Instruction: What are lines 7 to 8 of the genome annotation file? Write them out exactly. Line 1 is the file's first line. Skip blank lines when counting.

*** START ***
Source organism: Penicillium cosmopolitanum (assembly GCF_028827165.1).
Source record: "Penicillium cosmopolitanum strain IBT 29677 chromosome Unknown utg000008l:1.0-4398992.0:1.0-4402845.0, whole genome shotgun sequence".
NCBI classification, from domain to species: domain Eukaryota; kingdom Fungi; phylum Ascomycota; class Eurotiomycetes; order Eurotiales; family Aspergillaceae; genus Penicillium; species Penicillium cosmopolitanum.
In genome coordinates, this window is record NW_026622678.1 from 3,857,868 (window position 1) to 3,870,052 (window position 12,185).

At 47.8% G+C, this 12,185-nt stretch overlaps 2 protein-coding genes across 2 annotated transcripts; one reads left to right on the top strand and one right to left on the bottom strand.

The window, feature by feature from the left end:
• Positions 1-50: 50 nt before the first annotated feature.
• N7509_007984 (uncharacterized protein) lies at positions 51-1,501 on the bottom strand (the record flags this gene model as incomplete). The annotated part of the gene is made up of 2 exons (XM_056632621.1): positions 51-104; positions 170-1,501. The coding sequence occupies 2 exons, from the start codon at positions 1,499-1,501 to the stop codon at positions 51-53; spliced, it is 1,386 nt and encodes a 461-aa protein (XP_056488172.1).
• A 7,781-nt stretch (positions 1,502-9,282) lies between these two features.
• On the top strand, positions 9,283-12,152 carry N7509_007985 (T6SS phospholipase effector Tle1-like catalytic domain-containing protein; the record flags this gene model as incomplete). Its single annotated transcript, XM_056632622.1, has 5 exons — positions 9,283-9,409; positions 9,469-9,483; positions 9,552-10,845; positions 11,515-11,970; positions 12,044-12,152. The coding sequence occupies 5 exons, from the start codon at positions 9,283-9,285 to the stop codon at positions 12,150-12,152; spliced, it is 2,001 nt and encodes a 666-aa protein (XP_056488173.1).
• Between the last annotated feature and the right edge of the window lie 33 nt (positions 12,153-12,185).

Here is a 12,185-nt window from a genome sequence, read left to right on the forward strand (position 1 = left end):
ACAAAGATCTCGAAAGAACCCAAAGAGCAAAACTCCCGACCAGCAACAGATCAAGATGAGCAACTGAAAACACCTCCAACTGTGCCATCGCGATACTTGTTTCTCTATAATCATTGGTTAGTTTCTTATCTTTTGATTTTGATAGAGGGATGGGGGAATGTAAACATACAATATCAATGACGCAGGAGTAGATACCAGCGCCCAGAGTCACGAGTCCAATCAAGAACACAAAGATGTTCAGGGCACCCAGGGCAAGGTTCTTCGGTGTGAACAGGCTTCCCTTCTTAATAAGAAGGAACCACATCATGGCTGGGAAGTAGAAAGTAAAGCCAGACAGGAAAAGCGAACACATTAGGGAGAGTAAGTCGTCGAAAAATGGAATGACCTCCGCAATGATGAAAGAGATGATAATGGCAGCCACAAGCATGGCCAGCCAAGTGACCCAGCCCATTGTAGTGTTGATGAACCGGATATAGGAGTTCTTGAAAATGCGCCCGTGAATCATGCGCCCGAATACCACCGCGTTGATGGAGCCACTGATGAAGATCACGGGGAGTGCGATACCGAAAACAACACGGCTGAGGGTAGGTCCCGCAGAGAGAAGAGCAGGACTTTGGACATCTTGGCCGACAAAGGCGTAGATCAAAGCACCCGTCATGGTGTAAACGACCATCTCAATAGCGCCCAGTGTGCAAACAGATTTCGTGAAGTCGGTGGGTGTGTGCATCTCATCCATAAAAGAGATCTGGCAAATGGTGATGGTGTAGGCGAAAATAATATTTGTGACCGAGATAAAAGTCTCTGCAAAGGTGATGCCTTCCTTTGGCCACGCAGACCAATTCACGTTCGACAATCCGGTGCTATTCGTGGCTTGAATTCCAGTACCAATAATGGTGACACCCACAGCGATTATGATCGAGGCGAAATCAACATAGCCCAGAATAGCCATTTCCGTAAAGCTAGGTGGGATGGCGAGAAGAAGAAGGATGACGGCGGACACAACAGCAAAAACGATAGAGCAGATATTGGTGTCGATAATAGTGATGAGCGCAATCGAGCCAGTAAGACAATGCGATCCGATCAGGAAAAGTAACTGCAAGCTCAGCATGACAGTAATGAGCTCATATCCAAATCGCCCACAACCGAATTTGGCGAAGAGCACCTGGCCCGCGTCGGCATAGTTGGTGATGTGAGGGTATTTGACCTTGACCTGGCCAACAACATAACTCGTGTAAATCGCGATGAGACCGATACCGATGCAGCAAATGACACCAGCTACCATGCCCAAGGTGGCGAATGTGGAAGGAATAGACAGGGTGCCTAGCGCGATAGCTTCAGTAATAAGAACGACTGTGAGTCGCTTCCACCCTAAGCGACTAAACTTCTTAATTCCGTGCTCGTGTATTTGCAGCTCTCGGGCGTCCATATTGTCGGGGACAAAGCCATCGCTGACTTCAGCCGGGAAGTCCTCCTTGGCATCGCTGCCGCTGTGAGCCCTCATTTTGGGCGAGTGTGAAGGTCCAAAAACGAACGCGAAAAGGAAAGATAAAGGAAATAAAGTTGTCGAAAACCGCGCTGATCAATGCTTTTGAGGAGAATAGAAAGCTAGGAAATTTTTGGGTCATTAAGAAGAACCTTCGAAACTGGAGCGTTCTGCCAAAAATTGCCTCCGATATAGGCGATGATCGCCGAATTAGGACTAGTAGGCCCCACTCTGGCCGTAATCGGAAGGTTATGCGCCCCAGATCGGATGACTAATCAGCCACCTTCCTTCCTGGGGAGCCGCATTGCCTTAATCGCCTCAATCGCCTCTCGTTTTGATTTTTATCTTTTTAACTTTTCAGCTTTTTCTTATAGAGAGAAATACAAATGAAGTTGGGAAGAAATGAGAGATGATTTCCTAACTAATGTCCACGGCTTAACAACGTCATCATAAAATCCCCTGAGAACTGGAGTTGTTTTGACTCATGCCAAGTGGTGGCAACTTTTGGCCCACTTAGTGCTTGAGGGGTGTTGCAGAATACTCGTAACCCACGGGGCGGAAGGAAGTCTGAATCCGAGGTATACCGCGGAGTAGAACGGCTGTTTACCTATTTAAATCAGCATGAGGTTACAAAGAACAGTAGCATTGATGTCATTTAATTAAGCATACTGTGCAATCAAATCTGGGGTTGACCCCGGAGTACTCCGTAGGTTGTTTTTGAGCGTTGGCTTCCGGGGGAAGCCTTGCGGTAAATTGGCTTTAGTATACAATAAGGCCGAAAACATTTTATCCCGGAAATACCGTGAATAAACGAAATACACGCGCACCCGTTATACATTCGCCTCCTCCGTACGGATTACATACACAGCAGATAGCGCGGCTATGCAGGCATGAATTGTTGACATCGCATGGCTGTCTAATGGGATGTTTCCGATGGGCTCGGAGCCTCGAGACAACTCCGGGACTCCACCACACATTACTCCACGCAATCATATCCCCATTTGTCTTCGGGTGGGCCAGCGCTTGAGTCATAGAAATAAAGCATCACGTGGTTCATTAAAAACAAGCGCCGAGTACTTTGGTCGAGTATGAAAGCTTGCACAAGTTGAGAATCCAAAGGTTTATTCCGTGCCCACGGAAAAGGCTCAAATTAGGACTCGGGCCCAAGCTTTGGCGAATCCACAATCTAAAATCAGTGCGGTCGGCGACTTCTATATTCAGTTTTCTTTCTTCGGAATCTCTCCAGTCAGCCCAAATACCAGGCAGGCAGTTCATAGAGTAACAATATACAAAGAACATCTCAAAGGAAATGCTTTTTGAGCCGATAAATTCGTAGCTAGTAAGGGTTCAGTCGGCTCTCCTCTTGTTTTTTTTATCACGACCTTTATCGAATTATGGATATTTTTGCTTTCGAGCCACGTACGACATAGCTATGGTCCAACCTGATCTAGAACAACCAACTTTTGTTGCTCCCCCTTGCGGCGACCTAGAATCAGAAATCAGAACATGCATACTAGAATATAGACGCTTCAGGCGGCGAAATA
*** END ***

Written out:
• Positions 1-50: 50 nt before the first annotated feature.
• N7509_007984 (uncharacterized protein) lies at positions 51-1,501 on the bottom strand (the record flags this gene model as incomplete). The annotated part of the gene is made up of 2 exons (XM_056632621.1): positions 51-104; positions 170-1,501. The coding sequence occupies 2 exons, from the start codon at positions 1,499-1,501 to the stop codon at positions 51-53; spliced, it is 1,386 nt and encodes a 461-aa protein (XP_056488172.1).